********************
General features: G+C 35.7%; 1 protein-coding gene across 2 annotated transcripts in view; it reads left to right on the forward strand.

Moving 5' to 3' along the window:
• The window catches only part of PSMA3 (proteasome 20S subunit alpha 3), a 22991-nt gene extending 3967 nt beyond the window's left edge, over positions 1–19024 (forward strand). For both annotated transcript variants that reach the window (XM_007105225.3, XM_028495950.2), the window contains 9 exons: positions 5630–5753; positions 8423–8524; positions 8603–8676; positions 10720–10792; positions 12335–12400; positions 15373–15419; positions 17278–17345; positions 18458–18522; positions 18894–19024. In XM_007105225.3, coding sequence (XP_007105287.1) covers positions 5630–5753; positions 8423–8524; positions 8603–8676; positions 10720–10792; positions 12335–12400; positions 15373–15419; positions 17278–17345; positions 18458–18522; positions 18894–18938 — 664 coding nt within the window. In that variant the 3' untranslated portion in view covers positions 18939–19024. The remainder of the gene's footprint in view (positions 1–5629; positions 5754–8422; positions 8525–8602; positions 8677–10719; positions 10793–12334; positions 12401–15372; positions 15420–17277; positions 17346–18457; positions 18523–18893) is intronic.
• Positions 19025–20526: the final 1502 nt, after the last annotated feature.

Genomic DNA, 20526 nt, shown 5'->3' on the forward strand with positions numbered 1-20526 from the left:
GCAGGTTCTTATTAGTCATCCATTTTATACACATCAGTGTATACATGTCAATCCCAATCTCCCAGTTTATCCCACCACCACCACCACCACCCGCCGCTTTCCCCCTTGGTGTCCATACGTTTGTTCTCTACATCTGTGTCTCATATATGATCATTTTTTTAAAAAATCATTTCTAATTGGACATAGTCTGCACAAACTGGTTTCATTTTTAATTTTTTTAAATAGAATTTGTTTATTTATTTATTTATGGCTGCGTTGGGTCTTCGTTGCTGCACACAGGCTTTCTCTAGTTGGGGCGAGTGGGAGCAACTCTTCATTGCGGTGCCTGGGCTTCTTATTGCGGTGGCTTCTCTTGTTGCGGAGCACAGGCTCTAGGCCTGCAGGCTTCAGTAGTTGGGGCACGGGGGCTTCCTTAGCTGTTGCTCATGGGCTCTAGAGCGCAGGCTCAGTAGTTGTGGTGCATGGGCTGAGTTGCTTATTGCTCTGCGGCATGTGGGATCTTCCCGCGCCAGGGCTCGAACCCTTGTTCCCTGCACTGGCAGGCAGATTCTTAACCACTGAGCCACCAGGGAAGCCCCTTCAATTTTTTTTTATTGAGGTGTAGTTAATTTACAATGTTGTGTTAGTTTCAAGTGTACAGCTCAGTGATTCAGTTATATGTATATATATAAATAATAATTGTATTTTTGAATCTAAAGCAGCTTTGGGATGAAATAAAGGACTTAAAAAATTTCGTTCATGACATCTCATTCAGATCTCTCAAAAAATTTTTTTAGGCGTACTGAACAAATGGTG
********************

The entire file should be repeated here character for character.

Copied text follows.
General features: G+C 35.7%; 1 protein-coding gene across 2 annotated transcripts in view; it reads left to right on the forward strand.

Moving 5' to 3' along the window:
• The window catches only part of PSMA3 (proteasome 20S subunit alpha 3), a 22991-nt gene extending 3967 nt beyond the window's left edge, over positions 1–19024 (forward strand). For both annotated transcript variants that reach the window (XM_007105225.3, XM_028495950.2), the window contains 9 exons: positions 5630–5753; positions 8423–8524; positions 8603–8676; positions 10720–10792; positions 12335–12400; positions 15373–15419; positions 17278–17345; positions 18458–18522; positions 18894–19024. In XM_007105225.3, coding sequence (XP_007105287.1) covers positions 5630–5753; positions 8423–8524; positions 8603–8676; positions 10720–10792; positions 12335–12400; positions 15373–15419; positions 17278–17345; positions 18458–18522; positions 18894–18938 — 664 coding nt within the window. In that variant the 3' untranslated portion in view covers positions 18939–19024. The remainder of the gene's footprint in view (positions 1–5629; positions 5754–8422; positions 8525–8602; positions 8677–10719; positions 10793–12334; positions 12401–15372; positions 15420–17277; positions 17346–18457; positions 18523–18893) is intronic.
• Positions 19025–20526: the final 1502 nt, after the last annotated feature.

Genomic DNA, 20526 nt, shown 5'->3' on the forward strand with positions numbered 1-20526 from the left:
GCAGGTTCTTATTAGTCATCCATTTTATACACATCAGTGTATACATGTCAATCCCAATCTCCCAGTTTATCCCACCACCACCACCACCACCCGCCGCTTTCCCCCTTGGTGTCCATACGTTTGTTCTCTACATCTGTGTCTCATATATGATCATTTTTTTAAAAAATCATTTCTAATTGGACATAGTCTGCACAAACTGGTTTCATTTTTAATTTTTTTAAATAGAATTTGTTTATTTATTTATTTATGGCTGCGTTGGGTCTTCGTTGCTGCACACAGGCTTTCTCTAGTTGGGGCGAGTGGGAGCAACTCTTCATTGCGGTGCCTGGGCTTCTTATTGCGGTGGCTTCTCTTGTTGCGGAGCACAGGCTCTAGGCCTGCAGGCTTCAGTAGTTGGGGCACGGGGGCTTCCTTAGCTGTTGCTCATGGGCTCTAGAGCGCAGGCTCAGTAGTTGTGGTGCATGGGCTGAGTTGCTTATTGCTCTGCGGCATGTGGGATCTTCCCGCGCCAGGGCTCGAACCCTTGTTCCCTGCACTGGCAGGCAGATTCTTAACCACTGAGCCACCAGGGAAGCCCCTTCAATTTTTTTTTATTGAGGTGTAGTTAATTTACAATGTTGTGTTAGTTTCAAGTGTACAGCTCAGTGATTCAGTTATATGTATATATATAAATAATAATTGTATTTTTGAATCTAAAGCAGCTTTGGGATGAAATAAAGGACTTAAAAAATTTCGTTCATGACATCTCATTCAGATCTCTCAAAAAATTTTTTTAGGCGTACTGAACAAATGGTG